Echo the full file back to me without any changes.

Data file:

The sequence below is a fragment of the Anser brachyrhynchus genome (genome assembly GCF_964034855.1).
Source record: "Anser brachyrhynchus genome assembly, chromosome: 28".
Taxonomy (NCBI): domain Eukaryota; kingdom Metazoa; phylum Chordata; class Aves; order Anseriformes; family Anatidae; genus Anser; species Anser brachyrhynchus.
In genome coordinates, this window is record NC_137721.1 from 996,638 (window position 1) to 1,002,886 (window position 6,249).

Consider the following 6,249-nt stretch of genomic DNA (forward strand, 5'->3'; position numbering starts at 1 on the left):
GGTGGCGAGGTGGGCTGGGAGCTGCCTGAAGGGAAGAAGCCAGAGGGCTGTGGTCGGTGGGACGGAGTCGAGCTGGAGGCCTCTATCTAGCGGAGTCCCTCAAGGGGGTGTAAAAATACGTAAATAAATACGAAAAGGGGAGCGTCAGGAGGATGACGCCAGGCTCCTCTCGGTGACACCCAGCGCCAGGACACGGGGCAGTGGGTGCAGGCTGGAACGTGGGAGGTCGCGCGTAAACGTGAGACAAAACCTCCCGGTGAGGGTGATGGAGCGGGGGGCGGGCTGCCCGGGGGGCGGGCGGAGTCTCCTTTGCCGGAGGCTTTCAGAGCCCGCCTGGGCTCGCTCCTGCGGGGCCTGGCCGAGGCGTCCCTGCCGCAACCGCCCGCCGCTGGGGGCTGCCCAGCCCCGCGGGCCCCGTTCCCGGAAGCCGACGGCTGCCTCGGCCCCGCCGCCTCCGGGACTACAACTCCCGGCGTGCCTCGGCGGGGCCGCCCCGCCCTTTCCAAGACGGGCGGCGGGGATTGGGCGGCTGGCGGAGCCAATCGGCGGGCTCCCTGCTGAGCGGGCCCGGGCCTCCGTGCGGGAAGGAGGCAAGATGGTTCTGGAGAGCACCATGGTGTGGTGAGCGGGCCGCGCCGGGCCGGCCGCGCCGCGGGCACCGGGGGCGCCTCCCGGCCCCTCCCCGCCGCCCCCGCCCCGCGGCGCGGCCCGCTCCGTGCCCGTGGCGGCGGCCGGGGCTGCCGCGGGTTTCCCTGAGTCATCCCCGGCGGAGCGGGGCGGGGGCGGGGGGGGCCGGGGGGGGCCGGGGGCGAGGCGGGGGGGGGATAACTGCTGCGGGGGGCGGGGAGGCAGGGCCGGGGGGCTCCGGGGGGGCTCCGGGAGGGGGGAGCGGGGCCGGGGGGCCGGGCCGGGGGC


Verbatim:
The sequence below is a fragment of the Anser brachyrhynchus genome (genome assembly GCF_964034855.1).
Source record: "Anser brachyrhynchus genome assembly, chromosome: 28".
Taxonomy (NCBI): domain Eukaryota; kingdom Metazoa; phylum Chordata; class Aves; order Anseriformes; family Anatidae; genus Anser; species Anser brachyrhynchus.
In genome coordinates, this window is record NC_137721.1 from 996,638 (window position 1) to 1,002,886 (window position 6,249).

Consider the following 6,249-nt stretch of genomic DNA (forward strand, 5'->3'; position numbering starts at 1 on the left):
GGTGGCGAGGTGGGCTGGGAGCTGCCTGAAGGGAAGAAGCCAGAGGGCTGTGGTCGGTGGGACGGAGTCGAGCTGGAGGCCTCTATCTAGCGGAGTCCCTCAAGGGGGTGTAAAAATACGTAAATAAATACGAAAAGGGGAGCGTCAGGAGGATGACGCCAGGCTCCTCTCGGTGACACCCAGCGCCAGGACACGGGGCAGTGGGTGCAGGCTGGAACGTGGGAGGTCGCGCGTAAACGTGAGACAAAACCTCCCGGTGAGGGTGATGGAGCGGGGGGCGGGCTGCCCGGGGGGCGGGCGGAGTCTCCTTTGCCGGAGGCTTTCAGAGCCCGCCTGGGCTCGCTCCTGCGGGGCCTGGCCGAGGCGTCCCTGCCGCAACCGCCCGCCGCTGGGGGCTGCCCAGCCCCGCGGGCCCCGTTCCCGGAAGCCGACGGCTGCCTCGGCCCCGCCGCCTCCGGGACTACAACTCCCGGCGTGCCTCGGCGGGGCCGCCCCGCCCTTTCCAAGACGGGCGGCGGGGATTGGGCGGCTGGCGGAGCCAATCGGCGGGCTCCCTGCTGAGCGGGCCCGGGCCTCCGTGCGGGAAGGAGGCAAGATGGTTCTGGAGAGCACCATGGTGTGGTGAGCGGGCCGCGCCGGGCCGGCCGCGCCGCGGGCACCGGGGGCGCCTCCCGGCCCCTCCCCGCCGCCCCCGCCCCGCGGCGCGGCCCGCTCCGTGCCCGTGGCGGCGGCCGGGGCTGCCGCGGGTTTCCCTGAGTCATCCCCGGCGGAGCGGGGCGGGGGCGGGGGGGGCCGGGGGGGGCCGGGGGCGAGGCGGGGGGGGGATAACTGCTGCGGGGGGCGGGGAGGCAGGGCCGGGGGGCTCCGGGGGGGCTCCGGGAGGGGGGAGCGGGGCCGGGGGGCCGGGCCGGGGGC